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The Future Of Life On Earth Does Not Look Good

If you want to be truly depressed about Earth's future, reading a recent article by an international group of scientists will produce feelings of horror, anxiety, and helplessness. Even the title was bleak: "Underestimating the Challenges of Avoiding A Ghastly Future".

They laid out in depressing detail how life on Earth and its future is far, far worse than we realize. It's all due to our inability to come to terms with and take action on biodiversity loss (massive species extinctions!), increasing population and consumption, and climate change. Which is accelerating and getting worse year by year.

The 17 scientists reviewed more than 150 studies to produce a summary of the state of our natural world. They stress that environmental conditions in the future on Earth will be far worse than we generally realize. The loss of biodiversity, the accelerating climate change in the coming decades, along with ignorance and inaction, is threatening the survival of all species, including humans.

The bottom line: We  (governments, individuals, corporations, industries) must all take action now to avoid the worst case scenarios, including extinction of our species. As the researchers said: "The science underlying these issues is strong, but awareness is weak."

A good discussion of the article results, including what must be done. Some excerpts from The Conversation: Worried about Earth's future? Well, the outlook is worse than even scientists can grasp

Anyone with even a passing interest in the global environment knows all is not well. But just how bad is the situation? Our new paper shows the outlook for life on Earth is more dire than is generally understood. 

The research published today reviews more than 150 studies to produce a stark summary of the state of the natural world. We outline the likely future trends in biodiversity decline, mass extinction, climate disruption and planetary toxification. We clarify the gravity of the human predicament and provide a timely snapshot of the crises that must be addressed now.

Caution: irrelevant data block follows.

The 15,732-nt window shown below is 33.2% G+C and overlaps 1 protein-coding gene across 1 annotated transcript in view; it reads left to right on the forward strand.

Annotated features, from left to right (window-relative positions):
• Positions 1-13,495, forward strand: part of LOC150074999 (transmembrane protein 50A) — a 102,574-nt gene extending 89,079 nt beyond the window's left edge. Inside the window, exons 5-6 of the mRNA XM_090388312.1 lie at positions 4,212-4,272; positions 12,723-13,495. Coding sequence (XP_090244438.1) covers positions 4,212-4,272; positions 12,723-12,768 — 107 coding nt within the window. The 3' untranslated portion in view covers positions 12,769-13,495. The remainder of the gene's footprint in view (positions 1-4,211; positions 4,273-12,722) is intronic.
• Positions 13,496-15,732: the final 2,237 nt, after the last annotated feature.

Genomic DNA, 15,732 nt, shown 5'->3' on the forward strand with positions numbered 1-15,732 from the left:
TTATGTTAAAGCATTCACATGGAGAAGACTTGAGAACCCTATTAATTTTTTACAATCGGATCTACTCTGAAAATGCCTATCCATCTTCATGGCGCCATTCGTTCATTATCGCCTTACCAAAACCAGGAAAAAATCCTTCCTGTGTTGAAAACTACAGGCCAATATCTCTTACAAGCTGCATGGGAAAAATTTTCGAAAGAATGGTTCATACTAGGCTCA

The problems, all tied to human consumption and population growth, will almost certainly worsen over coming decades. The damage will be felt for centuries and threatens the survival of all species, including our own.

Getting to grips with the problem. First, we reviewed the extent to which experts grasp the scale of the threats to the biosphere and its lifeforms, including humanity. Alarmingly, the research shows future environmental conditions will be far more dangerous than experts currently believe.

What’s more, positive change can be impeded by governments rejecting or ignoring scientific advice, and ignorance of human behaviour by both technical experts and policymakers.

Our research also reviewed the current state of the global environment. While the problems are too numerous to cover in full here, they include:

    • halving of vegetation biomass since the agricultural revolution around 11,000 years ago. Overall, humans have altered almost two-thirds of Earth’s land surface
    • about 1,300 documented species extinctions over the past 500 years, with many more unrecorded. More broadly, population sizes of animal species have declined by more than two-thirds over the last 50 years, suggesting more extinctions are imminent
    • about one million plant and animal species globally threatened with extinction. The combined mass of wild mammals today is less than one-quarter the mass before humans started colonising the planet. Insects are also disappearing rapidly in many regions

Then there’s climate change. Humanity has already exceeded global warming of 1°C this century, and will almost assuredly exceed 1.5 °C between 2030 and 2052. Even if all nations party to the Paris Agreement ratify their commitments, warming would still reach between 2.6°C and 3.1°C by 2100.

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